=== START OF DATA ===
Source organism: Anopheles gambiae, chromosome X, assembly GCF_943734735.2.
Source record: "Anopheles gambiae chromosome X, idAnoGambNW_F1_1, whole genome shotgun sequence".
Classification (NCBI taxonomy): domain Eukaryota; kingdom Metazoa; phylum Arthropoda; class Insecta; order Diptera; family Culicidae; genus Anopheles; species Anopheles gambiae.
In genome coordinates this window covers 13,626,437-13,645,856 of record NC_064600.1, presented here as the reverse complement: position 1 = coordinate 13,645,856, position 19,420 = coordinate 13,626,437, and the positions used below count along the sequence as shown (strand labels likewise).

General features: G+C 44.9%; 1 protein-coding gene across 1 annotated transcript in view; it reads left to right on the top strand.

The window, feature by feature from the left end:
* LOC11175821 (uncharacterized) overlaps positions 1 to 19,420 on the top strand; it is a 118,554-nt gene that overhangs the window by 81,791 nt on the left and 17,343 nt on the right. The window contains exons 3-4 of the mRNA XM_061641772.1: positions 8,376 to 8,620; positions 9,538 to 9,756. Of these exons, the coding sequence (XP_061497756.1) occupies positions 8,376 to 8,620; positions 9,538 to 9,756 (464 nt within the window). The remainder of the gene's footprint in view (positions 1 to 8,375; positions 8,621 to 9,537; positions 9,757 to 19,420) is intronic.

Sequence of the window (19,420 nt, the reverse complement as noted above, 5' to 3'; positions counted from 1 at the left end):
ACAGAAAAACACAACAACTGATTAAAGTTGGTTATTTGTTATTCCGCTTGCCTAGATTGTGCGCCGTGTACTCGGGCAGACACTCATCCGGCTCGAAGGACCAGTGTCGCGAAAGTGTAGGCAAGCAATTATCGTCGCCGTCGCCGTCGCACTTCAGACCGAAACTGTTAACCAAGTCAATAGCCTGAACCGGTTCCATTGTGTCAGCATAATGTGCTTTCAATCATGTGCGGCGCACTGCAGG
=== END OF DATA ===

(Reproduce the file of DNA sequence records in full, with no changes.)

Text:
Source organism: Anopheles gambiae, chromosome X, assembly GCF_943734735.2.
Source record: "Anopheles gambiae chromosome X, idAnoGambNW_F1_1, whole genome shotgun sequence".
Classification (NCBI taxonomy): domain Eukaryota; kingdom Metazoa; phylum Arthropoda; class Insecta; order Diptera; family Culicidae; genus Anopheles; species Anopheles gambiae.
In genome coordinates this window covers 13,626,437-13,645,856 of record NC_064600.1, presented here as the reverse complement: position 1 = coordinate 13,645,856, position 19,420 = coordinate 13,626,437, and the positions used below count along the sequence as shown (strand labels likewise).

General features: G+C 44.9%; 1 protein-coding gene across 1 annotated transcript in view; it reads left to right on the top strand.

The window, feature by feature from the left end:
* LOC11175821 (uncharacterized) overlaps positions 1 to 19,420 on the top strand; it is a 118,554-nt gene that overhangs the window by 81,791 nt on the left and 17,343 nt on the right. The window contains exons 3-4 of the mRNA XM_061641772.1: positions 8,376 to 8,620; positions 9,538 to 9,756. Of these exons, the coding sequence (XP_061497756.1) occupies positions 8,376 to 8,620; positions 9,538 to 9,756 (464 nt within the window). The remainder of the gene's footprint in view (positions 1 to 8,375; positions 8,621 to 9,537; positions 9,757 to 19,420) is intronic.

Sequence of the window (19,420 nt, the reverse complement as noted above, 5' to 3'; positions counted from 1 at the left end):
ACAGAAAAACACAACAACTGATTAAAGTTGGTTATTTGTTATTCCGCTTGCCTAGATTGTGCGCCGTGTACTCGGGCAGACACTCATCCGGCTCGAAGGACCAGTGTCGCGAAAGTGTAGGCAAGCAATTATCGTCGCCGTCGCCGTCGCACTTCAGACCGAAACTGTTAACCAAGTCAATAGCCTGAACCGGTTCCATTGTGTCAGCATAATGTGCTTTCAATCATGTGCGGCGCACTGCAGG